I have a gut feel about a core difference between topic/forums and systems like Facebook/Twitter/Instagram:
On forums the discussion is almost always led by an OP. The person with the most vested interest to gather insight and move the conversation forward. Much like in a face to face group conversation. With more than 38% of posts, the OP on this post has ensured this topic continues to live.
The key on social networks like Facebook and Twitter is to incent a much wider participation from a larger more random community. The OP rarely is part of a viral discussion. So on those networks the algorithm is tuned to bump up topics that have a much flatter long tail of responses. They are short, pithy and meant to be controversial to gain momentum.
And the other type of topics/posts gather literally zero response. They are mean to signal and gather a passive viewership without any real discourse. The huge majority of posts are like this I think. Facebook is an archive of virtue signalling and bragging.
Have you ever seen a viral discussion on Twitter? Eventually the OP plugs a product or some SoundCloud link. It’s like a meme to do that.
If you want to build a competing social network you’ll need to adopt this interaction mode somehow. It requires an algorithm to put a discussion in front of people who would rarely ever even bother looking at something. And making sure that many respond so that the OP can just eat popcorn and watch. This is social media’s best (and of course worst) feature - getting people to talk who normally don’t say anything. I call this a “forced discourse.”
I heard from @hellekin that NLnet NGI0 grant to add Fediverse federation support sadly did not come through. Does that mean that you will shelf your plans until the next open call, or is federation something you have in your roadmap for Discourse plugins anyway?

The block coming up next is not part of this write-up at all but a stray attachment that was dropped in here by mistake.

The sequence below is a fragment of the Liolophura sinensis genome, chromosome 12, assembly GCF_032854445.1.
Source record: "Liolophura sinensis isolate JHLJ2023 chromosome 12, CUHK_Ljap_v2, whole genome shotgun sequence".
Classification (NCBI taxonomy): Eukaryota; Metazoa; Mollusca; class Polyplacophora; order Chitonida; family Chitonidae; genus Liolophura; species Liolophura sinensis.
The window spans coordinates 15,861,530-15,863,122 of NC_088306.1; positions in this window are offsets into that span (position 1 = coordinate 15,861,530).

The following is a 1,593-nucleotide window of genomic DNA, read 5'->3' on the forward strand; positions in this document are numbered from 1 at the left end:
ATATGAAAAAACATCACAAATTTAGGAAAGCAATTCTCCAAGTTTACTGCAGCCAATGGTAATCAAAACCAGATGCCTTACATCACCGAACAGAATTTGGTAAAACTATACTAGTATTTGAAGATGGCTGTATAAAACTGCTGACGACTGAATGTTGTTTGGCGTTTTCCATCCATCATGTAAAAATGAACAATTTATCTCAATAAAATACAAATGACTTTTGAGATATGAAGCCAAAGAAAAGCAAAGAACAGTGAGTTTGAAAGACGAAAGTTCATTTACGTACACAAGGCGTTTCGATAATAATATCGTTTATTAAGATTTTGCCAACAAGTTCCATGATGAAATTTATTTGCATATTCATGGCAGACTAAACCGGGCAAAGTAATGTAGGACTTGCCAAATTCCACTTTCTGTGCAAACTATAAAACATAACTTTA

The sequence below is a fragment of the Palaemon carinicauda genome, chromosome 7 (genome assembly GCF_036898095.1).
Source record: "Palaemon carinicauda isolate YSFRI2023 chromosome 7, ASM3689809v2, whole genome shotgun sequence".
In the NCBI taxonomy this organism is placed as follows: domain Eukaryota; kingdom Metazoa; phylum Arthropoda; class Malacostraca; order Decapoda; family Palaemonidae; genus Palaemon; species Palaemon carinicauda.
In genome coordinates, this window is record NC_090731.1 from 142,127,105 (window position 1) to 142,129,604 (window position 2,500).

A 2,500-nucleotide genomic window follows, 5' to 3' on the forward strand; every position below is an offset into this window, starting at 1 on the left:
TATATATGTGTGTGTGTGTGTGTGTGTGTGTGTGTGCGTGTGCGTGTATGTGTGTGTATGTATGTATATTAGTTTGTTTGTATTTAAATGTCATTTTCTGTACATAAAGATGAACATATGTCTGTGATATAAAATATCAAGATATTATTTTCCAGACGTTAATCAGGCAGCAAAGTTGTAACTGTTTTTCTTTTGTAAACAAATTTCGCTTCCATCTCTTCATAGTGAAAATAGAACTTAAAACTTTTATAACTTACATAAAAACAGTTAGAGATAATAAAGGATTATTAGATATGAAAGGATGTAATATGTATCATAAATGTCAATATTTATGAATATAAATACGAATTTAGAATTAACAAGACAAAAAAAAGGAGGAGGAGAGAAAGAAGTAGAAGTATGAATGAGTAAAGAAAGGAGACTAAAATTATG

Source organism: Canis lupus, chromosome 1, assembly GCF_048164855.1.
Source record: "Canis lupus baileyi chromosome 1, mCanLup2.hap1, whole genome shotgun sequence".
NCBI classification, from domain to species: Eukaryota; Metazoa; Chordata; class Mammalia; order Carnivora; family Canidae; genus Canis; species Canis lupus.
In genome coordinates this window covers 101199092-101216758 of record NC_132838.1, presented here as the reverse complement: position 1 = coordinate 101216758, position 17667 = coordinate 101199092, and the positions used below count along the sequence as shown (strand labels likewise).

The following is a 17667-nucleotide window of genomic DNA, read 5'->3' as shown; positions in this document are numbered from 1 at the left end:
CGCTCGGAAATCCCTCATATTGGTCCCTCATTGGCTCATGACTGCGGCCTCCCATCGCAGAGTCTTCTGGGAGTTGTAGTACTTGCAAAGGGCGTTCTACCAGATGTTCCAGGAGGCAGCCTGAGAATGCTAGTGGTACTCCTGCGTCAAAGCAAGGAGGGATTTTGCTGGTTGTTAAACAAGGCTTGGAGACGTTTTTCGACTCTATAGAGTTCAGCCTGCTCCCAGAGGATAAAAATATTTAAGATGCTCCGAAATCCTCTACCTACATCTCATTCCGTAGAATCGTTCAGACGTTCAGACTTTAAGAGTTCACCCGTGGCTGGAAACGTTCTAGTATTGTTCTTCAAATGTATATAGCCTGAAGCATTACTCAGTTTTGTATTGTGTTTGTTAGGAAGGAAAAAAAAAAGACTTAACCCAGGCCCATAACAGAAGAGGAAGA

PS. I just posted on fediverse to NGI0 to ask if this indicates a change of direction, as a related grant to federate Gitea (who started federation impl via forgefriends) was also not honored.
I think Hashnode might be a great example of what we’re looking for here. It’s a blogging network, but its user interface is superb and might be of some interest to those who’ve been following this topic for a while now.
Discourse published a really good blog post that could definitely help us out in identifying the differences between social media and Discourse. If we want to progress any further, then we need to more or less “bridge the gap” and find a reasonable balance.
Speaking of tags, it’d be awesome if there was a #plugin that suggested various tags (relevant ones) that a user could put into their post while typing it. Not only does it generally fit well in a social media platform, it would also simply just encourage users to use tags more often. This is definitely worth looking into!
Changing “topics” to “posts” and “posts” to “replies” might be much more difficult than originally thought…
We should also look into how many tags a Discourse instance can handle without bringing it to its knees.
I totally forgot about widgets! We should definitely take advantage of them if possible.
There was a ton of discussion in this topic surrounding a feed view in Discourse. We should learn to avoid certain caveats.
Would be super to give this another try. Note that Gitea I mentioned got funding too in the meantime, and a bunch of FOSS forge federation projects are well underway to open and democratize code forges, bring them to the Fediverse (and who knows, break the dominance of Github).
This project is archived. Due to circumstances, the project as planned did not take place. This page is left as a placeholder, for transparency reasons and to perhaps inspire others to take up this work.
Somebody recently created a topic that I felt would be worth sharing here due to its relevancy towards this whole “social media” discussion.
Also, despite what I originally thought, there actually is a way to allow for users to interact with topics directly from the main feed. Despite being a major breakthrough, this companion #plugin somehow went under my radar! With some minor modifications, it could fit my needs perfectly.